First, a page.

Global Navigation Element.
 


Spring 2012 Vol. 12 Number 1



Next
Table of Contents
Previous


BRIEF TAKES


Interactive Video Game Puts Science in Students’ Hands

Learning by doing is an essential part of a strong science education, but turning abstract scientific concepts into hands-on, engaging lessons for students can be a real challenge. Enter Science in Motion, a new video game under development that may soon allow science students across the country to see for themselves how earthquakes are caused and mountains are formed. Through the National Academy of Sciences’ Science & Entertainment Exchange, a $250,000 grant has been awarded to the GameDesk Institute to develop the game.

“This is an ambitious project in terms of both content and collaboration,” said GameDesk CEO Lucien Vattel. “The Science & Entertainment Exchange award will help us prove that you can create a highly entertaining and academically respected experience that will be embraced as core instruction.”

Billed as a “textbook of the future,” Science in Motion merges high-quality characterization, storytelling, and game design from LucasArts Entertainment with assessment-driven game-learning methodology from GameDesk. A module of the educational geoscience game, for example, will allow students to control the passage of time and slice through layers of the Earth to explore how shifting lithospheric plates cause earthquakes or volcanic eruptions.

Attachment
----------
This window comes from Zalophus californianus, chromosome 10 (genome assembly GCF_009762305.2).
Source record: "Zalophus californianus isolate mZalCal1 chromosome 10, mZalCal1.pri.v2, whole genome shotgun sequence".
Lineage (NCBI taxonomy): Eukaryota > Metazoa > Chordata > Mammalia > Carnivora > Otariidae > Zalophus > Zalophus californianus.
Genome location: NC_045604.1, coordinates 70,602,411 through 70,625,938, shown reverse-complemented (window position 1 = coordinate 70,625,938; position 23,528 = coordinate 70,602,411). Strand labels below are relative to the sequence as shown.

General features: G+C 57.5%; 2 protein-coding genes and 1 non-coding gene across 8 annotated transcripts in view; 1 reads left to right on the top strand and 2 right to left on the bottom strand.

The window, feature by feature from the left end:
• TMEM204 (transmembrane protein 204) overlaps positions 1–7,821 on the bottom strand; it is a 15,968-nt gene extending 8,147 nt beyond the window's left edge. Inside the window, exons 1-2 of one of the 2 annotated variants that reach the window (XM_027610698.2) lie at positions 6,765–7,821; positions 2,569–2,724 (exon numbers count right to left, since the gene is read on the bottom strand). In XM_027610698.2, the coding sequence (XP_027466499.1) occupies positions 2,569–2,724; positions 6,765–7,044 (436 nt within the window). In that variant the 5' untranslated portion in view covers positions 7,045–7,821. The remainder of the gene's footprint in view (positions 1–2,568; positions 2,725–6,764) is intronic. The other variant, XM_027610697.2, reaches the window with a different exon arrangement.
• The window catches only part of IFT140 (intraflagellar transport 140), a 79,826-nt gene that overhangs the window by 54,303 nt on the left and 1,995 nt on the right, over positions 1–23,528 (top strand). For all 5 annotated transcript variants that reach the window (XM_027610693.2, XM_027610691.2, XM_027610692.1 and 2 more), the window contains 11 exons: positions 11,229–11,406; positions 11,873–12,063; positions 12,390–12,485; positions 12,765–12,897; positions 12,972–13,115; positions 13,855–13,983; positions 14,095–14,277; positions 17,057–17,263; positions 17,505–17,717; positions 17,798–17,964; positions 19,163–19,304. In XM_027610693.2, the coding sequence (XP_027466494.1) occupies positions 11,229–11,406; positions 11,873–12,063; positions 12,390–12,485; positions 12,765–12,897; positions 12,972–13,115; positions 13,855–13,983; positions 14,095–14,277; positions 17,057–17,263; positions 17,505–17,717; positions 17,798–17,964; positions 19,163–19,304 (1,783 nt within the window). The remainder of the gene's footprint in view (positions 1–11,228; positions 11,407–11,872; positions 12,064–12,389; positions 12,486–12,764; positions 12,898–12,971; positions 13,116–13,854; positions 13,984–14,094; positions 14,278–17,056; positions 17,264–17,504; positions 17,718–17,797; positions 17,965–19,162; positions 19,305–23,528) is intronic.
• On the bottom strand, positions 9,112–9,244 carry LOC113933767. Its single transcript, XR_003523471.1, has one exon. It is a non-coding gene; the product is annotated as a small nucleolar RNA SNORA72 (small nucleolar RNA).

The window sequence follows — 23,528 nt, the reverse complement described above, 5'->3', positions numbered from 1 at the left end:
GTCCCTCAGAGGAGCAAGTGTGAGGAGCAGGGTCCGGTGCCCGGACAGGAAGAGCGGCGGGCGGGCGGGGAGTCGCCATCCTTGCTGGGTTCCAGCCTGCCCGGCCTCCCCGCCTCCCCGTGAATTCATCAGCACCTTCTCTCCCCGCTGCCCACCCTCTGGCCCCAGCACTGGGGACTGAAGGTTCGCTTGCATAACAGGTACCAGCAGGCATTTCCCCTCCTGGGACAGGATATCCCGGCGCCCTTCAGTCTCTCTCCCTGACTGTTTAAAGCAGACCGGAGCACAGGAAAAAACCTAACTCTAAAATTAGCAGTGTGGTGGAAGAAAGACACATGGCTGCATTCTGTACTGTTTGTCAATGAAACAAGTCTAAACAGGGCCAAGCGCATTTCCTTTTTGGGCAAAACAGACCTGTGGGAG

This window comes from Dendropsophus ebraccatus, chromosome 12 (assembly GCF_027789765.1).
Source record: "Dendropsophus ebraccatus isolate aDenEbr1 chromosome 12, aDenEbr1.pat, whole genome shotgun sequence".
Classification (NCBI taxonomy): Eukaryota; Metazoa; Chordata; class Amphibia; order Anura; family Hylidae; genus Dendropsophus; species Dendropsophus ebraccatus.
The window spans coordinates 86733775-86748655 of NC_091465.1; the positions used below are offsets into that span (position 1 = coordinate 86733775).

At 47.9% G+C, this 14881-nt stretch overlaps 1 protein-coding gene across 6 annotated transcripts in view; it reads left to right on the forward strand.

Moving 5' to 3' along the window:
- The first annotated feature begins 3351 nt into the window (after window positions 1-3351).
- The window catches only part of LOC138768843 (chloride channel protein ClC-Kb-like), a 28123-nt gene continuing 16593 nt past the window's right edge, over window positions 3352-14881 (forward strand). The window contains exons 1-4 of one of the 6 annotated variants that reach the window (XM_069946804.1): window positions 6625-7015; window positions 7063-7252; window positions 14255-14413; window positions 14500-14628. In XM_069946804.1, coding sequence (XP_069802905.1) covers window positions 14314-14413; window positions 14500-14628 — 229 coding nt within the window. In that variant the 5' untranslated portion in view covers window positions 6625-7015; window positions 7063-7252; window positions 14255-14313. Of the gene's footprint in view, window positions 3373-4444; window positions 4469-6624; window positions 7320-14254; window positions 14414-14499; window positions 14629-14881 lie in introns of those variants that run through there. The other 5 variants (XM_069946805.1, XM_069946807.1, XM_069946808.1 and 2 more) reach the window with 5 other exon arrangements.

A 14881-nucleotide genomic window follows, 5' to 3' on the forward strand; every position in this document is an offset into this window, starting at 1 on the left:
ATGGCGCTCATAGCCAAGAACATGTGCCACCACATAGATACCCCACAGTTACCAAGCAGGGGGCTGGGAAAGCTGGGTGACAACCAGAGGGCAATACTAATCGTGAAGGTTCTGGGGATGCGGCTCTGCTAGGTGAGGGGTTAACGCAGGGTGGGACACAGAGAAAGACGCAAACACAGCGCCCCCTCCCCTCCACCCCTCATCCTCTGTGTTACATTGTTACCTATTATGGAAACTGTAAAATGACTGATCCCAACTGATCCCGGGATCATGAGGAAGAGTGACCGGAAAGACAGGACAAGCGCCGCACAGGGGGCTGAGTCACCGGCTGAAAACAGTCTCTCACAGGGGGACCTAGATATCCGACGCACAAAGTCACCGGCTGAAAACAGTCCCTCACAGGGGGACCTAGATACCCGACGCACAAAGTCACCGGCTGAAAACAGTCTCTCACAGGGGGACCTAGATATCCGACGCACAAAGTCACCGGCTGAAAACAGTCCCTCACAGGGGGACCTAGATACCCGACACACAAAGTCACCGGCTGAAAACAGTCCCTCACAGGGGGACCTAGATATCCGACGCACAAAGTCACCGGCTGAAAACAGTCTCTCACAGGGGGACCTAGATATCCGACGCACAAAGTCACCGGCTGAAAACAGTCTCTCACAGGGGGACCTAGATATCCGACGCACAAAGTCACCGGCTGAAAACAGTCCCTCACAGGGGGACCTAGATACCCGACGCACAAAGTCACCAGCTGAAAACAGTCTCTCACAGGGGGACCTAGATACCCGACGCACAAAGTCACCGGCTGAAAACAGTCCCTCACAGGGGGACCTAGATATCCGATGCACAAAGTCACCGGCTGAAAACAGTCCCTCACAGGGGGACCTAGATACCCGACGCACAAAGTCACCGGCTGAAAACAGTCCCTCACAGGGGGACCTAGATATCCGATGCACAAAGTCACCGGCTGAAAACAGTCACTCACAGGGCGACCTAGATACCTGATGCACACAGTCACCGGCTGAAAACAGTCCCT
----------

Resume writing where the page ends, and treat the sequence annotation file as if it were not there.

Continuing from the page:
Since 2008, the Science & Entertainment Exchange has connected top scientists with screenwriters, directors, and producers to craft engaging storylines rooted in sound science and to portray science more accurately in film and television. The idea for Science in Motion was sparked by a summit held by the Exchange that brought together leading scientists and engineers, creative talent from the movie, television, and gaming industry, and dozens of teachers and students to discuss new ways to use entertainment as a science learning tool.

The Science in Motion project was selected because of its creative approach to science education and its potential appeal to students as a learning tool. The Gordon and Betty Moore Foundation sponsored the summit and also provided funding for the new grant, intended to support projects that leverage entertainment media to improve science learning.   -- Molly Galvin

Visit <www.scienceandentertainmentexchange.org/> to learn more about the Science & Entertainment Exchange and its work.



Previous Table of Contents Next




Copyright 2012 by the National Academy of Sciences